Workers at South Africa’s Impala Platinum, the world’s No. 2 platinum producer, attacked union leaders who tried to persuade them to return to work, injuring a top union official, the company and union said on Friday.
Implats spokesperson Bob Gilmour said on Friday there was still no output at Implats’ biggest mine, Rustenburg, where workers on Thursday evening stoned and beat union officials who tried to persuade them to accept Implats’ pay offer and go to work.
The strike at Impala Platinum (Implats), which supplies a quarter of world’s platinum, is in its second week.
Shane Coshane, a spokesperson for the National Union of Mineworkers, South Africa’s biggest union, said divisions within the union were showing.
”Factionalism is starting to emerge, there was a fight at Rustenburg, and some leaders were attacked,” Coshane said.
South Africa produces four-fifths of the world’s platinum, which is mostly used in making catalytic converters to cut pollutants from car exhausts, and in jewellery. The strike has not had affected platinum prices, largely because of a slump in the car manufacturing sector.
But there is still concern the strike could spread after workers at Anglo Platinum also rejected a pay offer. Another round of wage talks at Anglo Platinum is due on September 7.
Pete Matosa, the National Union of Mineworkers’ (NUM) deputy president, was injured in the attack late on Thursday and taken to hospital, Implats and union officials said.
”There were stones thrown by some rogue elements among the workers, and he was hit in the face,” Gilmour said. ”I understand he was trying to persuade them to take the offer and return to work, but some guys were angry with that.”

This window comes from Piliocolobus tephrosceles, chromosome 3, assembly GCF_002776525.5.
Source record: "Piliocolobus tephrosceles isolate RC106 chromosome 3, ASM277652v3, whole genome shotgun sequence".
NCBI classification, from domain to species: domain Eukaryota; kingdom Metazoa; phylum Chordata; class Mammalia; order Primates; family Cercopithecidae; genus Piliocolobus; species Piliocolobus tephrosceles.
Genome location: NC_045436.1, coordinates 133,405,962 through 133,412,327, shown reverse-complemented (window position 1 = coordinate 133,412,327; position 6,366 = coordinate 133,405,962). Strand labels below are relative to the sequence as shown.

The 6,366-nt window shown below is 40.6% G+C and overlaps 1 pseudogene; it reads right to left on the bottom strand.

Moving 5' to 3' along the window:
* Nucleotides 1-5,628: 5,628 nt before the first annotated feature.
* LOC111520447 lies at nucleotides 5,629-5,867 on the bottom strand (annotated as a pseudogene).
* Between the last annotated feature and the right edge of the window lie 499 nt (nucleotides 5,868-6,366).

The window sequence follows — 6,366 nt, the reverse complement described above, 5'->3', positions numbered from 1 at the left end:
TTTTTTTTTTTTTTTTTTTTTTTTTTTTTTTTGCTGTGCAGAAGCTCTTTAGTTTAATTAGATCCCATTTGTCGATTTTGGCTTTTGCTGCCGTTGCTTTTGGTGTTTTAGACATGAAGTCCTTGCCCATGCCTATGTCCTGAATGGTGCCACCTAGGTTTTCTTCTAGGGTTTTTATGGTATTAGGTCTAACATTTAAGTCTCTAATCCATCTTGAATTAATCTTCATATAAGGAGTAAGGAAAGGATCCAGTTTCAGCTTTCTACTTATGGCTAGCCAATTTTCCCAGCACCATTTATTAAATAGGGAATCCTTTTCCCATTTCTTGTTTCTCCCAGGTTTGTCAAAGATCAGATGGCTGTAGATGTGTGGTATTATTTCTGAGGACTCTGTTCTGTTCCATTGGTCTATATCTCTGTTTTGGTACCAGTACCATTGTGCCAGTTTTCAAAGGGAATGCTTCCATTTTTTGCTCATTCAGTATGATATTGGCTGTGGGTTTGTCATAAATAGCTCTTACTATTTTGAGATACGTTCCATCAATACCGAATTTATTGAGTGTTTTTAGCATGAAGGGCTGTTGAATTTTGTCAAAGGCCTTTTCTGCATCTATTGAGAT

NUM’s Coshane said leaders were convinced that Implats’ was unlikely to budge from its pay offer of a 10% increase and agree to the workers’ demands for a 14% wage raise. Workers also want transport and housing allowances.
Implats, facing lower earnings and rising costs, has said it cannot afford the 14% pay increase, which is more than twice inflation of 6,7%.
No formal wage talks were planned for Friday after talks this week failed to bridge the divide, Gilmour said.
Gilmour said most workers on strike at its smaller Marula mine had returned to work, production had re-started and would run a full day and night shift on Friday and Saturday.
The company’s metal refinery in Springs, east of Johannesburg, had not been affected by the strike, he said.
Gilmour said all employees at Rustenburg’s processing plant were back at work, but the unit could not yet carry out any operations because the mine was at a standstill.
The strike has so far cost Implats more than 20 000 ounces. The Rustenburg mine produces about one million ounces a year. — Reuters